Perhaps we begin with Ted Hughes and “The Thought Fox”; and then take that starless night, the steady assured tread of “something … alive” and “more near/ …/ the loneliness” – a foxes paws across snow, the “neat” but inevitably sooty footprints left behind “now/ and again now, and now, and now” – to read again, the brilliance of the darkness that is poetry. Kris Hemensley’s Your Scratch Entourage has this fox as its captive, its emblem of the aliveness of thoughts that come from a landscape kept resplendently dewy and dark by that one candle of selfhood, the past, present and future. Toying with what Lucas Weschke describes (in the Introduction) as the notion of “incomplete thoughts”, Hemensley’s own thought fox thinks of everything, from the night it was Hughes genius to the time it was passively watching “the talented young men & women kicking through the leaves/ pile upon pile”. This is the place of the poem, the study of “heath or street” that readers, writers, ghosted and living share as “common property” and in doing so, hunt the fox.
Hemensley’s words are small, nothing capitalised except a poem’s title, yet they are so expertly gilded by punctuation this is a musical littleness, a quietly voiced note made large by the act of recording. The poems here are for their reader and Hemensley disowns his words by lowering their case. He lives with his fox (“the private wildness”) outside the book though, these being his chosen words, he gives them to us like a room, a woodland or a rose of love “that leads us on”. And these gifts are ideas, recollections, perspectives, viewpoints of a poet who was born in 1946 in the Isle of Wight, UK, spent his early childhood in Alexandria, Egypt and emigrated to Melbourne, Australia in 1966. Compellingly, this geographical mosaic of the place Hemensley calls home gives one the sense that bent neck to the page which completes the poetic act, left behind the light of his soul in a moment (“eyes being the window of the soul” Shakespeare).
To visit Your Scratch Entourage is to visit a hub of poets, artists, friends and family members woven and intertwined by their associations with Hemensley. Even the sections which distinguish the poems as related by theme seem more like visits to communities which together become so multinational one has the impression the poet does indeed like walking: “Ten thousand miles out of town – in either direction the paradox – neither’s quite a home from home”. Yet wherever Hemensley travels the journeys and stays are earnest and exacting in engaging with a human being. Thoughts feed thought in these enduring and intimate conversations, “the Dorset green singing an English history”, “trees bend [ing] toward an implied point” or posthumously reliving the darkness “the etched light/of what the poem calls/ remembrance’s crescent/ since breaking daylight/ is all of that shape which is also the shape/ of Charles’s [Buckmaster] face”.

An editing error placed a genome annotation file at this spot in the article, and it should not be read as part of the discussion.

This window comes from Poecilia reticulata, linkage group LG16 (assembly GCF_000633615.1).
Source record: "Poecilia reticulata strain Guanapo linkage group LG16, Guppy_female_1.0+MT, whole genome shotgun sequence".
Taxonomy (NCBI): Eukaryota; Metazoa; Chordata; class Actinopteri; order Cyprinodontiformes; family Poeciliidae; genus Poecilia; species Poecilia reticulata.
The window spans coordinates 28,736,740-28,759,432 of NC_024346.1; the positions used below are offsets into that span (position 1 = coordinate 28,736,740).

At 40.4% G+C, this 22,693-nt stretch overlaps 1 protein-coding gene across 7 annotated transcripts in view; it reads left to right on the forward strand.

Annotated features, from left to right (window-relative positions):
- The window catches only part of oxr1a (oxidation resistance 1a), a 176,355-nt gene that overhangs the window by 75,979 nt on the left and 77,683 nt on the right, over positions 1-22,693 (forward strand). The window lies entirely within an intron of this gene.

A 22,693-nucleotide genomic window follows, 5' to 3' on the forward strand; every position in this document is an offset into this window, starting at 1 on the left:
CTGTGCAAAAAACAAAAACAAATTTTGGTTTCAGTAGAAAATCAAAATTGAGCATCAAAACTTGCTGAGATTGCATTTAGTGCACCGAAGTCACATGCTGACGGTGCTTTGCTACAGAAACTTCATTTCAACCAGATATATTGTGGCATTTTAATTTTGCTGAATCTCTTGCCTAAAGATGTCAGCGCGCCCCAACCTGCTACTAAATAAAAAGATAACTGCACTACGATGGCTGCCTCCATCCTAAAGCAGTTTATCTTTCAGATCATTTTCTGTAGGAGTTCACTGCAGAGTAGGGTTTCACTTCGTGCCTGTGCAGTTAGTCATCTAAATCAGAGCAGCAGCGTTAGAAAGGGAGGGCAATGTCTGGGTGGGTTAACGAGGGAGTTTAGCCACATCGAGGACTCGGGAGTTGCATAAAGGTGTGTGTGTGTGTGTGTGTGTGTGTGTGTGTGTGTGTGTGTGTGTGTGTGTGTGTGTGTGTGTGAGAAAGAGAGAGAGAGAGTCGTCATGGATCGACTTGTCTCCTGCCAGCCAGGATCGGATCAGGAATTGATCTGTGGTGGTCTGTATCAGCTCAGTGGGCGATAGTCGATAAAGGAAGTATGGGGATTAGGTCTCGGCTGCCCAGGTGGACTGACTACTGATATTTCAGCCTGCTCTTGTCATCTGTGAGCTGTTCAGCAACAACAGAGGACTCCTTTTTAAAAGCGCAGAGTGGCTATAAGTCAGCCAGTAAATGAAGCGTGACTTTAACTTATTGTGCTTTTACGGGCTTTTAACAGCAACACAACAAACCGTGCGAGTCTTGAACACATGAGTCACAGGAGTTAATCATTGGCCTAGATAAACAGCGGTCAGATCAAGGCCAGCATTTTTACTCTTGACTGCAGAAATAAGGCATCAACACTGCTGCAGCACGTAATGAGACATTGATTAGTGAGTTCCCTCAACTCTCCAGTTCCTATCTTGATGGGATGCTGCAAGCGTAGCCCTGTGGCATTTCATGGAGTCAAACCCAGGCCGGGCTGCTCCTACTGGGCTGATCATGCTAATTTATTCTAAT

For over 35 years the name Kris Hemensley was synonymous with the specialist poetry bookstore Collected Works now permanently closed. For this reason, I asked him recently what he considers to be his professional title, that is, would it not be accurate given his new home hobby shop of books to call him a poet/ bookseller/ archivist. But he insisted “bookseller” was sufficient enough. I can see this attitude reflected in YSE as despite the high romanticism of “Puck’s dust”, “the dark wood at the top of the stairs” or “the quilt of English shades of green” the poetic gesture gives rather than contains these images. The poet is as awestruck of beauty as might be the reader of such images “en route to Heathrow”, for example:
“Blake’s lambs like sprigging flora from serendipitous scatter
upon the undulating green
not unlike the gravestones before Dorchester South”
Yet whatever allusions to Blake the view stirred in Hemensley, the new ‘insert’ of its poetic scene is real and thereby stung with a type of practical anguish. The stanza concluding:
“crimson sun descending like Saturn upon his hideous realm
This blood this blob this
The “hideous realm” being Blake’s own world of hell drawn into the radiance of heaven. As Hemensley reminds us later, “i am a country man”
so that, one supposes the light is the light and the dark the dark excepting the language which writes of it is in this case poetry and “the
rain in Spain stays mainly on the plain”. Meaning evocation and phonetics, that strange musicality of the poetic line, belies the ordinary in
YSE looks and reads like a manuscript you might buy at an expensive art auction. It is a rich, stimulating collection not just of verse but of viewpoints and conversations that are as original as they are very ‘Hemensley’ – just as others might be very Shakespearean or very, very English.
Rebecca Law has a PhD in Humanities and Communications from UWS, a Masters Degree in English Literature from Melbourne University and a Bachelor Degree in Fine Art, RMIT. With amateur studies in violin, she adores contemporary and romantic classical music and hopes to reflect this in her own poems. Widely published, her books include Offset, Lilies and Stars, The Arrow & The Lyre and Earthly Darling Came. Forthcoming (from 5th September 2020) is Rebecca's new collection Pan's Dance, available on Amazon. She lives and works in Sydney, and maintains a web presence at Rebecca Kylie Law.